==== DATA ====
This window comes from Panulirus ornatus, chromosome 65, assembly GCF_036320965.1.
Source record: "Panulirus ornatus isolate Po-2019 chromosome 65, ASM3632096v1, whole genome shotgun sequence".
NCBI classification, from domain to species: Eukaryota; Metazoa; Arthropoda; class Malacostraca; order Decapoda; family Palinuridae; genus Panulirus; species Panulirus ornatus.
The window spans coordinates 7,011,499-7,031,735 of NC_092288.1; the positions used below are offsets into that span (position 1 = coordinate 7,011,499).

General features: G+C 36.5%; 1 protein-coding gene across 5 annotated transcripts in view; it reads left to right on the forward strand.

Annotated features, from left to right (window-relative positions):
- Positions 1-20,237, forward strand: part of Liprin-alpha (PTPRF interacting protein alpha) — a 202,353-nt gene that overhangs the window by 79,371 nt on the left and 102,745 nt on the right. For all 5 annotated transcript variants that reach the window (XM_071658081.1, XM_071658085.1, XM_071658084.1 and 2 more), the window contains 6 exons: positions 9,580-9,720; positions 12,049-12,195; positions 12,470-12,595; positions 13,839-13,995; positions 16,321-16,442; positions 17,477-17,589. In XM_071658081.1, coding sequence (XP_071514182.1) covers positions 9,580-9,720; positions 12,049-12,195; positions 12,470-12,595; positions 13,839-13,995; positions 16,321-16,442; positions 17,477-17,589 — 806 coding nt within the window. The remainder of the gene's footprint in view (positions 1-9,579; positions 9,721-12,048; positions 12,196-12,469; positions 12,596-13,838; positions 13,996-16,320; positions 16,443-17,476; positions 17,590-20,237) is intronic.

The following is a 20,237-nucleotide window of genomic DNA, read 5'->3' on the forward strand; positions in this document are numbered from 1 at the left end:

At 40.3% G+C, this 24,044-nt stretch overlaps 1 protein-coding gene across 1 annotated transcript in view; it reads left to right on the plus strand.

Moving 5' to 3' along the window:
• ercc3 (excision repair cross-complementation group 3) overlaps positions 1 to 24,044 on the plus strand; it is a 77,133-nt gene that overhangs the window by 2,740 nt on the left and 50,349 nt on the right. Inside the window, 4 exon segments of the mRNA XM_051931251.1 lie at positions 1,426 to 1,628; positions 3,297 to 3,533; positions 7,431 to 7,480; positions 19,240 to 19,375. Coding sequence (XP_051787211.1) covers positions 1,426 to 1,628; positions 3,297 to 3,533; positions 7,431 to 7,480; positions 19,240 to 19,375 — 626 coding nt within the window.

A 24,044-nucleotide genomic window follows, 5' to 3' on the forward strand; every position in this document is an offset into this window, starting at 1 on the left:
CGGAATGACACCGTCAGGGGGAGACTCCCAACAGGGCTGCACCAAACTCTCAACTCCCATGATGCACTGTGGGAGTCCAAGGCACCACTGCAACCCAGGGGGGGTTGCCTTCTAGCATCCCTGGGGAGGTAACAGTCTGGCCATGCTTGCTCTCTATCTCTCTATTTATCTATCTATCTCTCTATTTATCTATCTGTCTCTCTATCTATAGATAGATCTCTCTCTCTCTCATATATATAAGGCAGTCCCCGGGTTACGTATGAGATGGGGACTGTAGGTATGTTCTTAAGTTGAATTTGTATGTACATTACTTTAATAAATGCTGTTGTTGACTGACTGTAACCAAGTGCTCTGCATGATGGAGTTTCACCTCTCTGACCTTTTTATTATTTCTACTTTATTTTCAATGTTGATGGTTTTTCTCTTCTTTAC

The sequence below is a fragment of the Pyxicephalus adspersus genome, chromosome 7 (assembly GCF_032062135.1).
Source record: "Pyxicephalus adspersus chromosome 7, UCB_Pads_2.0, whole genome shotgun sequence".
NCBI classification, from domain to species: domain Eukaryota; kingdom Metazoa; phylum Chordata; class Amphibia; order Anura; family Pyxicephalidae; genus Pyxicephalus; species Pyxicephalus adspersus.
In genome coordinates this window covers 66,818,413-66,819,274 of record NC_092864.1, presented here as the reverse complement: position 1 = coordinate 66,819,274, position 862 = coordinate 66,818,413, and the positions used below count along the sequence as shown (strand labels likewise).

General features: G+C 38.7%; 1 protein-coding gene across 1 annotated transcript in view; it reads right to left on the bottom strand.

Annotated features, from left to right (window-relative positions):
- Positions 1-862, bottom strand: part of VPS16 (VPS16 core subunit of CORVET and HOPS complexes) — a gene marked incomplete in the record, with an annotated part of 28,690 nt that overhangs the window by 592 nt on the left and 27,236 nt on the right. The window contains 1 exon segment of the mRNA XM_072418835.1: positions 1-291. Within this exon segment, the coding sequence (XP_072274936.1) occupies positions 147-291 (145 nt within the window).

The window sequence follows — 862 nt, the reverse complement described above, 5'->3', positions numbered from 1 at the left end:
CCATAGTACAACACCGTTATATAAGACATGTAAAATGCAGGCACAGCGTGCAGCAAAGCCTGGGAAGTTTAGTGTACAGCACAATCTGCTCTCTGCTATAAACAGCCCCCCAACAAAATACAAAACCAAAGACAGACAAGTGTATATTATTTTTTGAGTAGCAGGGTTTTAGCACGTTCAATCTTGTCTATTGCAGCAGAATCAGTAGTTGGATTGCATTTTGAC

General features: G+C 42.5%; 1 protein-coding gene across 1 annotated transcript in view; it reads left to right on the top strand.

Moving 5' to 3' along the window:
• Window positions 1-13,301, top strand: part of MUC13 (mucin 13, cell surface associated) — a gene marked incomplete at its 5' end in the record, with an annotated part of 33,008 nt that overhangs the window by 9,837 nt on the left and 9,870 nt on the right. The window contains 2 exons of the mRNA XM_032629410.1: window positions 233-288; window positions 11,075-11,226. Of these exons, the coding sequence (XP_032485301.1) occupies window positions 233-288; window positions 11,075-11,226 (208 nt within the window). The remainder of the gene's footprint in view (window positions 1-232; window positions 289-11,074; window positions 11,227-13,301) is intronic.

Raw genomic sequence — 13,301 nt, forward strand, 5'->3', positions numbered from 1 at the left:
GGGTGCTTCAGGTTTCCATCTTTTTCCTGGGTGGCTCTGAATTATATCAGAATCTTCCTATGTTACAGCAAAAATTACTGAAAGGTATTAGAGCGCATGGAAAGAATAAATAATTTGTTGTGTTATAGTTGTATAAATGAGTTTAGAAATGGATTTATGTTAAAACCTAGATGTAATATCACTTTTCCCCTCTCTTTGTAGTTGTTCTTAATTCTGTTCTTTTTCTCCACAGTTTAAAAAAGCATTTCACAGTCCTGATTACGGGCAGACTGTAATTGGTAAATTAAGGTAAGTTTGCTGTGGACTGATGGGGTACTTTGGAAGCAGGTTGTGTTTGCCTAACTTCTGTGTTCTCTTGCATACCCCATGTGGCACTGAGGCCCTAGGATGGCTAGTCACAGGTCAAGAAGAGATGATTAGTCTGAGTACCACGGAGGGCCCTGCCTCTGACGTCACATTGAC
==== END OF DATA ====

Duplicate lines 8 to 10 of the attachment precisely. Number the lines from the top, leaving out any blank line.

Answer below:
The following is a 20,237-nucleotide window of genomic DNA, read 5'->3' on the forward strand; positions in this document are numbered from 1 at the left end:

At 40.3% G+C, this 24,044-nt stretch overlaps 1 protein-coding gene across 1 annotated transcript in view; it reads left to right on the plus strand.

Moving 5' to 3' along the window: